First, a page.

I have written numerous posts about twitter (at MSUCatalyst, here, and for Campus Archaeology). With Campus Archaeology, we have developed a wonderful use of Twitter (mixed with Facebook) that has really provided a great outlet for public outreach, and has garnered us a little publicity. People have been following our excavations, and occasionally comment on photos. It has been helpful for me as the principal investigator on these projects because it allows my supervisor to follow are work and provide commentary from afar, but also provides a backlog: it is a second set of field notes.
I have had some trouble, however, trying to figure out how Twitter might be useful in other ways, particularly when considering my other job at the Department of Student Life. A couple weekends ago, the answer hit me: feedback and advertising.
This use, however, is not relegated to just Student Life, but any program that holds events that they want people to attend. It came to me a couple weekends ago when I was sitting at home, perusing my Twitter feed, and I discovered that everyone I followed in the Lansing area were at the Jazz Festival downtown. I had completely forgotten about it. But Twitter reminded me.
This got me thinking: why not make sure that every event or program that you are running has an associated hash tag?. We’ll use the MSU Housing Fair as an example, since it is one of our department’s big events. So, as the event approaches, we would start putting up tweets that say, “Don’t forget about the #MSUHousefair on Feb 18!” And then, on February 18, pass out business cards that simply say “#MSUHousefair” on them. Anyone who uses Twitter will know exactly what that means. They will be reminded and encouraged to put up a tweet about the fact that they are at the Fair. Other students will see it. They might attend. Twitter is used to bring people to the fair, for the measly cost ($10?) of a box of business cards. If you Student Life Department is on Facebook and has a Fan page, you have another opportunity: pass your tweets on to be a Facebook status.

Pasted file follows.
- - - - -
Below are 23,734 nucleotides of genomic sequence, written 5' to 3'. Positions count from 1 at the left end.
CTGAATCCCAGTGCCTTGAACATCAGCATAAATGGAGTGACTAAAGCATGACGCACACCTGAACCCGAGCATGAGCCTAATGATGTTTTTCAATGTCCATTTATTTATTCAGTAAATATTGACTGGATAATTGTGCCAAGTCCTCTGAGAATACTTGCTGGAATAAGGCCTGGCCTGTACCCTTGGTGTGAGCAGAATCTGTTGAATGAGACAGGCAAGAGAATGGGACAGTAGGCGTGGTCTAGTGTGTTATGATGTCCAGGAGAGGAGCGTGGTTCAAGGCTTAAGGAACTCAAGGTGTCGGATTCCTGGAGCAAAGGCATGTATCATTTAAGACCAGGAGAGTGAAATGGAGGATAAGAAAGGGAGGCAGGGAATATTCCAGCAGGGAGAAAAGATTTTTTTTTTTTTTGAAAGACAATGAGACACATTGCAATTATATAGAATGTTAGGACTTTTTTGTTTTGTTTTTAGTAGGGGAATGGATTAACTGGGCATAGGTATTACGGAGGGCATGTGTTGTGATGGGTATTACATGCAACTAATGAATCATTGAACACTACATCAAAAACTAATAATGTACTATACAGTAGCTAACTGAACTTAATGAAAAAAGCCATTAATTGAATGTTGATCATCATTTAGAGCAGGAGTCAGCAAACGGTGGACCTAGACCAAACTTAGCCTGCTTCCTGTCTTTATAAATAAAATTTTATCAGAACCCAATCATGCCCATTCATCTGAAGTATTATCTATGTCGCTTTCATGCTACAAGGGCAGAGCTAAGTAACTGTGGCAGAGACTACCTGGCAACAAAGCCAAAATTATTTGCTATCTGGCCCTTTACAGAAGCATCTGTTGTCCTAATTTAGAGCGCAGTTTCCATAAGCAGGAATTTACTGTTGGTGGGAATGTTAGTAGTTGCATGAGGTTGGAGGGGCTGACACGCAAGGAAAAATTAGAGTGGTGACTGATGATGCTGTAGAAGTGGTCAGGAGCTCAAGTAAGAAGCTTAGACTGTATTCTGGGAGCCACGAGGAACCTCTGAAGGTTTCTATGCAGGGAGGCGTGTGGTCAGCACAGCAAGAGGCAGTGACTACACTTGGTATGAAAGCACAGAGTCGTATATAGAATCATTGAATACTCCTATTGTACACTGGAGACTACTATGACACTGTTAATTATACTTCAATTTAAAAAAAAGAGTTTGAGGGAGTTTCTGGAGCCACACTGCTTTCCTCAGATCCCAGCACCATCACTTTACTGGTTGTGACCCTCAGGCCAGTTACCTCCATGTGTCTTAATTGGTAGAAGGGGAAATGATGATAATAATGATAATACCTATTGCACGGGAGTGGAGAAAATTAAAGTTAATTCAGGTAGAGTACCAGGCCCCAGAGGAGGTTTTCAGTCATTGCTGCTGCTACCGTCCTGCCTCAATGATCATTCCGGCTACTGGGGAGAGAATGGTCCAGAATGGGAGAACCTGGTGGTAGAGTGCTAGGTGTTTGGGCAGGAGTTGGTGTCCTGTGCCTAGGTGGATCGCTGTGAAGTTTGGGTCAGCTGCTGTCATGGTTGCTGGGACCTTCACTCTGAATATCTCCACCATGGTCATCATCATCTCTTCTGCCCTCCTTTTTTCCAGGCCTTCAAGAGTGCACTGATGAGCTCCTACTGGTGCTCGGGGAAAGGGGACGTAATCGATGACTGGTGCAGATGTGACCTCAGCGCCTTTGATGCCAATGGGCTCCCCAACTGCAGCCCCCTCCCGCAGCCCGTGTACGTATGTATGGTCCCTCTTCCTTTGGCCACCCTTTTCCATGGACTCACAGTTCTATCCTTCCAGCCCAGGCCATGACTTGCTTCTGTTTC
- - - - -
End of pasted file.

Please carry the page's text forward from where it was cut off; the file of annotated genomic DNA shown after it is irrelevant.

The second part of this is both during and post event. Often, if someone thinks something is wonderful and they’re having a great time, they will Tweet about it. Also, if they’re having a terrible time, or something specific (long lines, no AC) they will tweet about it. For those who put on the program, this is the perfect way to gain feedback without asking for it with surveys or questionnaires. You can fix problems that need immediate, during-the-program fixing (clogged toilet, some supply has run out) and you can look at it after the event to fix bigger, more planning-related issues (venue was too small, add new apartment complexes to the program, “that panel seemed awfully white-hetero-male”)
I am beginning to think that this may be the best way to use Twitter: provide a space through the hash tag that will allow the students to use Twitter at that moment. They don’t have to look up and follow a new person, they just have to type in a tag that you have provided. They provide you with feedback and advertising. It costs next to nothing to do, and you can easily monitor what is going on from your phone, and your boss could monitor from their office…and maybe respond (in person) to that tweet you put up that says, “we need more hands on deck…#MSUHousefair is far more crowded than anticpiated! Help!!”
What do you think? How can Twitter be used to enhance engagement with students?